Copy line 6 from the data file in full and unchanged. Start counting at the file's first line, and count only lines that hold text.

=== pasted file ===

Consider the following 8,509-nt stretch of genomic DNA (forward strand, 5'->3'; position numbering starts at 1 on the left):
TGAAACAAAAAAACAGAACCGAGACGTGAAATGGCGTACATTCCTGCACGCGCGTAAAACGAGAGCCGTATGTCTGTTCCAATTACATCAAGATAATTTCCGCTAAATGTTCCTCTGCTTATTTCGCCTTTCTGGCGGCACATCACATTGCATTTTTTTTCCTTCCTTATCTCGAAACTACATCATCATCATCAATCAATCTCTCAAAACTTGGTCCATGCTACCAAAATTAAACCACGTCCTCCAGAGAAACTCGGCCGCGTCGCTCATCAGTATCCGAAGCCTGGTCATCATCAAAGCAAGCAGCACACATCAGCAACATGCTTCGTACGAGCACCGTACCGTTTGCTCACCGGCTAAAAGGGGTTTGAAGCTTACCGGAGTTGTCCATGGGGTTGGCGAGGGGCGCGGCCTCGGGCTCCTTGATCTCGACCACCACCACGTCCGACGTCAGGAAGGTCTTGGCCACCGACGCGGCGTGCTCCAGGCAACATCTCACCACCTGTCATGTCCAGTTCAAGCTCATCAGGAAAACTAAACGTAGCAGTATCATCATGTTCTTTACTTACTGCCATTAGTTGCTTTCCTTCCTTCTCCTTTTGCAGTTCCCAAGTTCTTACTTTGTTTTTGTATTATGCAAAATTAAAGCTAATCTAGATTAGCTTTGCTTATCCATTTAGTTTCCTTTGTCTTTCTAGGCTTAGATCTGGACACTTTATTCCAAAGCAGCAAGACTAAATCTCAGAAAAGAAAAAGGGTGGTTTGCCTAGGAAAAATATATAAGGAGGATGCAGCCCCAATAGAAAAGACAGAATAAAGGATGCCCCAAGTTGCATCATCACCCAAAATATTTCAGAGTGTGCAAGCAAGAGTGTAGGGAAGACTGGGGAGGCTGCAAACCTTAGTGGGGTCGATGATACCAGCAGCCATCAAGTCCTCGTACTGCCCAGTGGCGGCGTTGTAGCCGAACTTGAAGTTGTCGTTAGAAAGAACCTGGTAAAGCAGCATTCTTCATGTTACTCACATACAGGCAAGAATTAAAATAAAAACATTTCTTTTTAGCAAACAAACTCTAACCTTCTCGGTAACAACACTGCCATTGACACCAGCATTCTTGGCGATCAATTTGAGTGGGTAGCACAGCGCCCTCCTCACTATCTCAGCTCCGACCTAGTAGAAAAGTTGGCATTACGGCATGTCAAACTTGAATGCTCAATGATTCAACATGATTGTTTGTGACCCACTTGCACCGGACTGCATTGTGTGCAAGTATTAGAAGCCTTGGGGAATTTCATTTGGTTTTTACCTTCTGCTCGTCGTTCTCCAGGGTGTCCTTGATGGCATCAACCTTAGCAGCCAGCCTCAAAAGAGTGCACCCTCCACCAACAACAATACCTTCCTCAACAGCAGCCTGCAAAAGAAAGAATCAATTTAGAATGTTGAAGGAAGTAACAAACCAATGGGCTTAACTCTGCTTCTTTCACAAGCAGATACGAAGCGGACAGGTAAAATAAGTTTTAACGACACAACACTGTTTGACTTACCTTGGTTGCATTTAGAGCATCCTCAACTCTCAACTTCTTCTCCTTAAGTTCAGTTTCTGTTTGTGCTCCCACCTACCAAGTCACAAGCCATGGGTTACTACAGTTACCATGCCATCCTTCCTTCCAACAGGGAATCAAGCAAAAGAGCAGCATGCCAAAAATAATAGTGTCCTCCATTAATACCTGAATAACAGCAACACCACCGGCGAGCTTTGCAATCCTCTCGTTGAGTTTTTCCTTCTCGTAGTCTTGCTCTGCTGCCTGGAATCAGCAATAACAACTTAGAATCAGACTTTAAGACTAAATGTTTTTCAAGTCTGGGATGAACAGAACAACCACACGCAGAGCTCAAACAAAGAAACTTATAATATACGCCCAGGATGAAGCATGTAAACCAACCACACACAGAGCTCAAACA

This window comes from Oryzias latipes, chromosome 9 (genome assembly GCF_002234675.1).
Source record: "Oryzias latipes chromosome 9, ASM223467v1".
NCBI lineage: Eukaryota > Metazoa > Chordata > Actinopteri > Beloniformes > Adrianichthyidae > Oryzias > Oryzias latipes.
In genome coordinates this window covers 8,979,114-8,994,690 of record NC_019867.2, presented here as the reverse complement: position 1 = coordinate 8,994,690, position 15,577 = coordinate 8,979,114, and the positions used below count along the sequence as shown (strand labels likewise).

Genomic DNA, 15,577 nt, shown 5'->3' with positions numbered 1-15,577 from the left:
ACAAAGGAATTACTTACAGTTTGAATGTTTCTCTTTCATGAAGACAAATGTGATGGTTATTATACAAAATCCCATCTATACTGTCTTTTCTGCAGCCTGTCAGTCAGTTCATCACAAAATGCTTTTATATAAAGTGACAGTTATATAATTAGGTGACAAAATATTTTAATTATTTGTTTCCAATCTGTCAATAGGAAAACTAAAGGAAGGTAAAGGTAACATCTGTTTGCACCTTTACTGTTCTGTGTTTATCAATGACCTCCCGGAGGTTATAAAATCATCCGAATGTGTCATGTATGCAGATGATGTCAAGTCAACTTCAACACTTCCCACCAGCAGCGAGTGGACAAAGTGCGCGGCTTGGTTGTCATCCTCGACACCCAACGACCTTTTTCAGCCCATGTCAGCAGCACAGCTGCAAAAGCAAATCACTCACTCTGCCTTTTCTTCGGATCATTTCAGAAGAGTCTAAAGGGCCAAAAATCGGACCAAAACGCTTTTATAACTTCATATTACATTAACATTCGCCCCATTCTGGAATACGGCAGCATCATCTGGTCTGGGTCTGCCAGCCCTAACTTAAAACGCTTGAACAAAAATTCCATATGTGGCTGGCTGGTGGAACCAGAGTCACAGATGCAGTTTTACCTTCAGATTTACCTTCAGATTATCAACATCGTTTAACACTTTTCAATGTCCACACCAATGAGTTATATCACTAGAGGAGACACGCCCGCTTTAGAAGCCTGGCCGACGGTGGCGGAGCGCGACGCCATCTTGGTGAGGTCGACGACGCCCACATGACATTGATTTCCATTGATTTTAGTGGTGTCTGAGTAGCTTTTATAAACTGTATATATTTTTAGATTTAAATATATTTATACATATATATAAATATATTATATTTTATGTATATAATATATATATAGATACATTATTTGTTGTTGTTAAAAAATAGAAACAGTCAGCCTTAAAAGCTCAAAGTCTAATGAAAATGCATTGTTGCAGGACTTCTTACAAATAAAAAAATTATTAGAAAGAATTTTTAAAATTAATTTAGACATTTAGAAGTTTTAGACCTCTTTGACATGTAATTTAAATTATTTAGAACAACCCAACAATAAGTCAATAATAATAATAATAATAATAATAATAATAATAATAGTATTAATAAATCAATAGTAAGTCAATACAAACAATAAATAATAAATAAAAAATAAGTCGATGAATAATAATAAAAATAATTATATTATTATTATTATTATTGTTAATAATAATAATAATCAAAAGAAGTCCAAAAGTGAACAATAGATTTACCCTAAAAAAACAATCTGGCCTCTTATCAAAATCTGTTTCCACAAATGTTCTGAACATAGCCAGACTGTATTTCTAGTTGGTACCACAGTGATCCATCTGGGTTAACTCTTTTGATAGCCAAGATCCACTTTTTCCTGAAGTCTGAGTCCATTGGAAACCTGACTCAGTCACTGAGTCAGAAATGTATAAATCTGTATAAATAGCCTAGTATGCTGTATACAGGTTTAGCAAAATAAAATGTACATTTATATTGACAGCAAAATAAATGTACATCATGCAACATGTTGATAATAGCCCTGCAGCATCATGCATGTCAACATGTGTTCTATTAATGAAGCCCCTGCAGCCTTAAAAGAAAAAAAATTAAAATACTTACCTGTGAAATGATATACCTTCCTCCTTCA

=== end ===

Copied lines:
In genome coordinates this window covers 8,979,114-8,994,690 of record NC_019867.2, presented here as the reverse complement: position 1 = coordinate 8,994,690, position 15,577 = coordinate 8,979,114, and the positions used below count along the sequence as shown (strand labels likewise).